It’s me here, the non-PF blog-half with, like, no knowledge of investments.* What even is an annuity? (Please don’t tell me in the comments!)** I take the standard deduction on my taxes, yo. I do things the easy way.
student loans: on track to be paid off in approximately 2018 — oof! However, that’s assuming I don’t make extra payments, which I just did. (#2 says WOOO! )
My current principal is $14,712.20. Ow. My interest rate is somewhere on dl.gov but I am too lazy to find it. I do get the quarter-percent lower interest rate (or whatever it is) for automatic electronic payments. I consolidated at some point in the past when rates were good. The calculator-thingy says I will pay back over $18k if I stay on the graduated payment plan and don’t make extra payments.*** Ow, again.
The amount of my student loans seems like a lot. It’s mostly for undergrad, though I did take a few thousand dollars in grad school to get me through the summer once. I went to state schools and worked during the summers, but did not work during the school year for undergrad. All my loans are subsidized. I had them in deferment in grad school and I think for a while afterward. I am on the graduated repayment plan, in which payments increase every two years. I plan to make extra payments on top of this amount sometimes.
Car paid off. I moved to my current location from a big city, where I was able to use my partner’s car, get a carpool, or take public transportation. Here the public transit is practically non-existent, and my partner’s not here. So I had to buy a car. I made it my top priority to pay off, and I did it in around 18 months. (#2 says wooo!) I had a substantial down payment before I bought, around 30%. Some of this money came from generous gifts from family, including my partner.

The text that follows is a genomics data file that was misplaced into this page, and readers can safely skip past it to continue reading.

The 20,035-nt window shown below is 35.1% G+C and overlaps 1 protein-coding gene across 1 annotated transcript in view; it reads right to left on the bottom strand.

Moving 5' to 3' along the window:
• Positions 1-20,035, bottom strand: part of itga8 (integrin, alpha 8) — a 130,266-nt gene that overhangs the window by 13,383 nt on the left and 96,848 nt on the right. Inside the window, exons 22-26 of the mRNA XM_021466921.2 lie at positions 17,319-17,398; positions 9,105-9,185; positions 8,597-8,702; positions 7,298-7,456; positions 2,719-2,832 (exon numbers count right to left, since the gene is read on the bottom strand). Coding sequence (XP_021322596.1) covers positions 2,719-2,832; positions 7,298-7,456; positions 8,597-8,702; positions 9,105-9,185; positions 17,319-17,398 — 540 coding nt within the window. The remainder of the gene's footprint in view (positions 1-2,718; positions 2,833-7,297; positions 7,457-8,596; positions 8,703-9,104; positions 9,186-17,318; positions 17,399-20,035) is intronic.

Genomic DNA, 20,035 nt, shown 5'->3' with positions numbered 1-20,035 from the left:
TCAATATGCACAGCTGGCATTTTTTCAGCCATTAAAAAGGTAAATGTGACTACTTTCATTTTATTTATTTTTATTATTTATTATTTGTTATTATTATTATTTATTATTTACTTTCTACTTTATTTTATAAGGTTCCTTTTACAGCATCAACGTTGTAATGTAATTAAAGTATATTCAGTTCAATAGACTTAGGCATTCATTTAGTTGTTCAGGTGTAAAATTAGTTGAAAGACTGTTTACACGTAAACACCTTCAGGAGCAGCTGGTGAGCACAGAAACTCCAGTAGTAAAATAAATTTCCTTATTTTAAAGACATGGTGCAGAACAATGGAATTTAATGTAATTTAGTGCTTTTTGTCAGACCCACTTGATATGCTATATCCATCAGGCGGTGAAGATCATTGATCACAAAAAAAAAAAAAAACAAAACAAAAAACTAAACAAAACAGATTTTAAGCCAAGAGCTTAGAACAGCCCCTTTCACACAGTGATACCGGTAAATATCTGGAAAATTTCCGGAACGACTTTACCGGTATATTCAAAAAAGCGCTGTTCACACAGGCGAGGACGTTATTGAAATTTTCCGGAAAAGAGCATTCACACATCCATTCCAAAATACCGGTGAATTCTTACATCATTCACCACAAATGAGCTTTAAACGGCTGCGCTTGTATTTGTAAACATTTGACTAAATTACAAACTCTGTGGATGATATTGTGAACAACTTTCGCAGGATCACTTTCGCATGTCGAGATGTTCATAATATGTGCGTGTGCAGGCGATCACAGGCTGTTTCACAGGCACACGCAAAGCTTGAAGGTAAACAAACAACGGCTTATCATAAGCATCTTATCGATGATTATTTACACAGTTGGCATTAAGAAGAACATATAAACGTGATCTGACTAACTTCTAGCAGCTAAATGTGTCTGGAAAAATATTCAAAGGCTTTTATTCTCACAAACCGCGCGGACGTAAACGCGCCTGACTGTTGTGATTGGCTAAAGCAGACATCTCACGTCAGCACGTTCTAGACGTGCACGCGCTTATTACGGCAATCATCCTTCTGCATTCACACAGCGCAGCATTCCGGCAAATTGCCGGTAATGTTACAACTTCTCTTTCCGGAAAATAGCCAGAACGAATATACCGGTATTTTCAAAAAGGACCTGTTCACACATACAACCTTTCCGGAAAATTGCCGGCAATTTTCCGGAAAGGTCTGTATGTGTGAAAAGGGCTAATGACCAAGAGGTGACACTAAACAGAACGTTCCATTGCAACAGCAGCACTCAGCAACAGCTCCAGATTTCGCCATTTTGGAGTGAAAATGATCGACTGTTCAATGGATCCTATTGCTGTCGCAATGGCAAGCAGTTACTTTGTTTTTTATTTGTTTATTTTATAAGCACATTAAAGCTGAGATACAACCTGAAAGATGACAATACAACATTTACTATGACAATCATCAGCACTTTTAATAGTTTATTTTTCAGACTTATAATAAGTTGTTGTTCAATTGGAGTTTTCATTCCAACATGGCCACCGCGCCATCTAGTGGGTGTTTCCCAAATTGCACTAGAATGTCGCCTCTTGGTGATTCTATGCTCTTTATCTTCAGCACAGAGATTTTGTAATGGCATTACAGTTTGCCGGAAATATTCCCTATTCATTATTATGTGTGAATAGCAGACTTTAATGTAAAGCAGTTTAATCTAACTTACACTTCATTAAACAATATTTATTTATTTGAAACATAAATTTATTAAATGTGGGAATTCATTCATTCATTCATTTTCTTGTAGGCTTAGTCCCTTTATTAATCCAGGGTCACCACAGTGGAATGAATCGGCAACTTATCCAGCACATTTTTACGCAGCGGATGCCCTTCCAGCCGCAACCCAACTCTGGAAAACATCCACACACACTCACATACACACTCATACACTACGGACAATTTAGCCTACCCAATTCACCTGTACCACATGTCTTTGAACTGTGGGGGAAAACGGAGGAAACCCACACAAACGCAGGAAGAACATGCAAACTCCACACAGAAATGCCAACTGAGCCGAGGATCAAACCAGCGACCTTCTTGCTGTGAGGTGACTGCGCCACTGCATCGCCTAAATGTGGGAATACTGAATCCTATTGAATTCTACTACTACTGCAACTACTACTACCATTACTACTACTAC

Saving for house down payment some day. It really depends on where I end up living, though.
retirement: on track. I have automatic paycheck deductions and I set up extra savings recently. One of the perks of my job is that my employer makes a whopping large contribution, percentage-wise, to my mandatory retirement fund and I don’t have to wait for it to vest. My meeting with the guy from TIAA-CREF reassured me that I am ok to leave my settings alone for now and I might not be destitute when I’m old. I hope.
There. Are you bored yet?
*#2 says: note that #1 is the person who got me on the pf kick, way back in graduate school when she told me I shouldn’t keep my entire semester pay of 10K in a savings account when I could earn 5% interest on some in a CD (or money market) and still spend it when I needed it in the summer. That was AWESOME and eye-opening. I’d known about long-term stock investing but had no clue on more immediate concerns outside of savings accounts.
**#2 says: ooh ooh, I know this one! Social Security is an annuity! So are old-fashioned DB pensions. (#1 says: yes, this is exactly what I didn’t want to hear about.) An annuity is insurance against outliving your assets.
***#2: My BOE says that’s somewhere between 3 and 4 percent. So, higher than a savings account these days but lower than my mortgage. One day safe investments will be making more than again that but not today. Waaaay lower than the 7-8% loans my DH had for undergrad. (Shakes tiny fist at private loans.)